Mickelson Full of Major Confidence

By Associated PressApril 6, 2005, 4:00 pm
AUGUSTA, Ga. -- Phil Mickelson had his Masters week all figured out. He wanted to take a day off, sign some copies of his new book and ease into the defense of his first major championship.
Things didnt go exactly as planned. Mickelson spent a long Monday winning a golf tournament before making the two-hour drive down the freeway to Augusta National.
Phil Mickelson
Phil Mickelson works on his short game as he prepares for his title defense this week.
In previous years, that might have thrown him off. But Mickelson is playing with something different going into this Masters'the knowledge that he already has a green jacket.
It gives me some confidence and momentum going into this week, he said.
After struggling for years trying to win the major championship that always seemed to elude him, Mickelson returned to Augusta National with all the perks of being a champion, from the best parking spot to a reserved seat upstairs in the elite champions club.
He also returns with the memories of a magical Sunday when everything seemed to go right on a back nine that had been his downfall so many times before.
I didnt know what was going to happen, but I just really was enjoying the entire day. I enjoyed the entire back nine, Mickelson said. I was just enjoying the moment.
An outsider at this time last year when it came to judging the best players of the game, Mickelson is now a member of the coveted Big Four that also includes Ernie Els and fellow green jacket winners Vijay Singh and Tiger Woods.
He was able to dictate the menu for Tuesday nights champions dinner (lobster ravioli) and would like nothing better than to dictate the pace of this Masters.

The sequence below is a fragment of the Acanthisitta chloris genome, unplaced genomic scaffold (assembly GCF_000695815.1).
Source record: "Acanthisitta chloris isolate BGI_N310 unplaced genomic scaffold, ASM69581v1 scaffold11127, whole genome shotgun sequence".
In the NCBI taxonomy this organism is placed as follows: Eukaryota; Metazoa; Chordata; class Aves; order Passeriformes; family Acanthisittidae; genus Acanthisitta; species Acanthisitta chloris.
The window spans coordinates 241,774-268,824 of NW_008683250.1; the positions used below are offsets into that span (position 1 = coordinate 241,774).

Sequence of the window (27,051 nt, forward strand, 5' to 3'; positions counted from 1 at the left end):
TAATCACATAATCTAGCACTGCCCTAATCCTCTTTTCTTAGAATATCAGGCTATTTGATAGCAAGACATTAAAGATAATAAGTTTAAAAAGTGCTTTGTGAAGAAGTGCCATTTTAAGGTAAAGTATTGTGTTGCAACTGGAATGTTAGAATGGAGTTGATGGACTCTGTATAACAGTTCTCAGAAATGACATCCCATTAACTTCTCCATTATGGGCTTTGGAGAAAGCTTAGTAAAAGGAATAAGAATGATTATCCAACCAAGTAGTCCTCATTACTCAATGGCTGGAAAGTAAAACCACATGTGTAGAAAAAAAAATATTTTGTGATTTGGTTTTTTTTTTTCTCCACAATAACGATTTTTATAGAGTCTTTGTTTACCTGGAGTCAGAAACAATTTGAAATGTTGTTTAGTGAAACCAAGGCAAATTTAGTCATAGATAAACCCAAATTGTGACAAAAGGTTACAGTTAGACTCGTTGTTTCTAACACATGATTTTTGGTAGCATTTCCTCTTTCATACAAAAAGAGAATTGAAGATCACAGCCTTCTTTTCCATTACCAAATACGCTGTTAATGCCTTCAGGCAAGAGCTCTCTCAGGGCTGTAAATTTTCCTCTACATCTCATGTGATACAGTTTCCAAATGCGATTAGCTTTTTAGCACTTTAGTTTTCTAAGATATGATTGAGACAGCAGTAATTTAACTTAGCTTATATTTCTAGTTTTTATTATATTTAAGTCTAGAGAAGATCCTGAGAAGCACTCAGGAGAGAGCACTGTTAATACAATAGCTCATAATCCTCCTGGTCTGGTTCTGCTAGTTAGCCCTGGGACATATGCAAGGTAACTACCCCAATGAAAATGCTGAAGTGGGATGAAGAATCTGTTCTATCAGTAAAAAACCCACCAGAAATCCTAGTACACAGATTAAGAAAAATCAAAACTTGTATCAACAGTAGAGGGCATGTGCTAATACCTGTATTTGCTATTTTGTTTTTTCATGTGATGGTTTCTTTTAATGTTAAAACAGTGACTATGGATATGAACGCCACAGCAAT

Mickelson will do it with the let-it-all-hang-out style that he just cant seem to let go of.
Here at Augusta, I go at it as hard as I can, Mickelson said. I probably dont ever swing harder throughout the year than I do here at Augusta because it is a very long golf course and it is such an advantage to have shorter irons into these greens.
That advantage is one reason Mickelson and the other big hitters with pedigree loom large as favorites when the tournament begins Thursday.
Like Mickelson, Els, Singh and Woods will be swinging from the heels just so they have manageable second and third shots to the firm and excruciatingly fast greens that might be faster than ever this year.
The greens are as fast as Ive ever putted on them, Singh said. I just hope the rain doesnt come and mess that up.
Rain is forecast for Thursdays opening round, which could change the character of a course set up long and fast by the keepers of the green jacket.
If it doesnt rain, be prepared for balls bouncing over greens, putts rolling off greens and a lot of knee-knocking over 4-footers.
Those greens are going to be really fast and very firm, Els said. It will make accuracy into the greens really very important. Youll have to really hit your second shots very crisply. Youll have to come out of the fairways to make the balls stop on the greens.
The whole exercise will become tougher.
In the slick greens arent enough, this Masters has plenty of story lines.